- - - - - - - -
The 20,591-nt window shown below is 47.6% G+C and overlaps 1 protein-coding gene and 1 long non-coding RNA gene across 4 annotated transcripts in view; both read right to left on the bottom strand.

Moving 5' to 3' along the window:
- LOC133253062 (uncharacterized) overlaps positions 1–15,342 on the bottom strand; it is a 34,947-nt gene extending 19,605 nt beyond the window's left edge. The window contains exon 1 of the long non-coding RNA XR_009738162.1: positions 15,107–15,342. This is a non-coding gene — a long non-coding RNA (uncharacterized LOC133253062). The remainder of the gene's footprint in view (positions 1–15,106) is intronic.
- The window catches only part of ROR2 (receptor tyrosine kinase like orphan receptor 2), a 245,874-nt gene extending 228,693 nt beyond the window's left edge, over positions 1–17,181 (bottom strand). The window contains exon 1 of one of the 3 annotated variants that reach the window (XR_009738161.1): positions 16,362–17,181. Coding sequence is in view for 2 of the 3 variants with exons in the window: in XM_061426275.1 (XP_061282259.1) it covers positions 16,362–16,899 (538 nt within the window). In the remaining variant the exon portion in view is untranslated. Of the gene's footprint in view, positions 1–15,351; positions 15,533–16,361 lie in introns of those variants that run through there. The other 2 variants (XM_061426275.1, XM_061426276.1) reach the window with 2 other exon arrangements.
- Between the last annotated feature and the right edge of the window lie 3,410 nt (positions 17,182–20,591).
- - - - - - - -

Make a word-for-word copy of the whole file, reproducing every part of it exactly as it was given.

The 20,591-nt window shown below is 47.6% G+C and overlaps 1 protein-coding gene and 1 long non-coding RNA gene across 4 annotated transcripts in view; both read right to left on the bottom strand.

Moving 5' to 3' along the window:
- LOC133253062 (uncharacterized) overlaps positions 1–15,342 on the bottom strand; it is a 34,947-nt gene extending 19,605 nt beyond the window's left edge. The window contains exon 1 of the long non-coding RNA XR_009738162.1: positions 15,107–15,342. This is a non-coding gene — a long non-coding RNA (uncharacterized LOC133253062). The remainder of the gene's footprint in view (positions 1–15,106) is intronic.
- The window catches only part of ROR2 (receptor tyrosine kinase like orphan receptor 2), a 245,874-nt gene extending 228,693 nt beyond the window's left edge, over positions 1–17,181 (bottom strand). The window contains exon 1 of one of the 3 annotated variants that reach the window (XR_009738161.1): positions 16,362–17,181. Coding sequence is in view for 2 of the 3 variants with exons in the window: in XM_061426275.1 (XP_061282259.1) it covers positions 16,362–16,899 (538 nt within the window). In the remaining variant the exon portion in view is untranslated. Of the gene's footprint in view, positions 1–15,351; positions 15,533–16,361 lie in introns of those variants that run through there. The other 2 variants (XM_061426275.1, XM_061426276.1) reach the window with 2 other exon arrangements.
- Between the last annotated feature and the right edge of the window lie 3,410 nt (positions 17,182–20,591).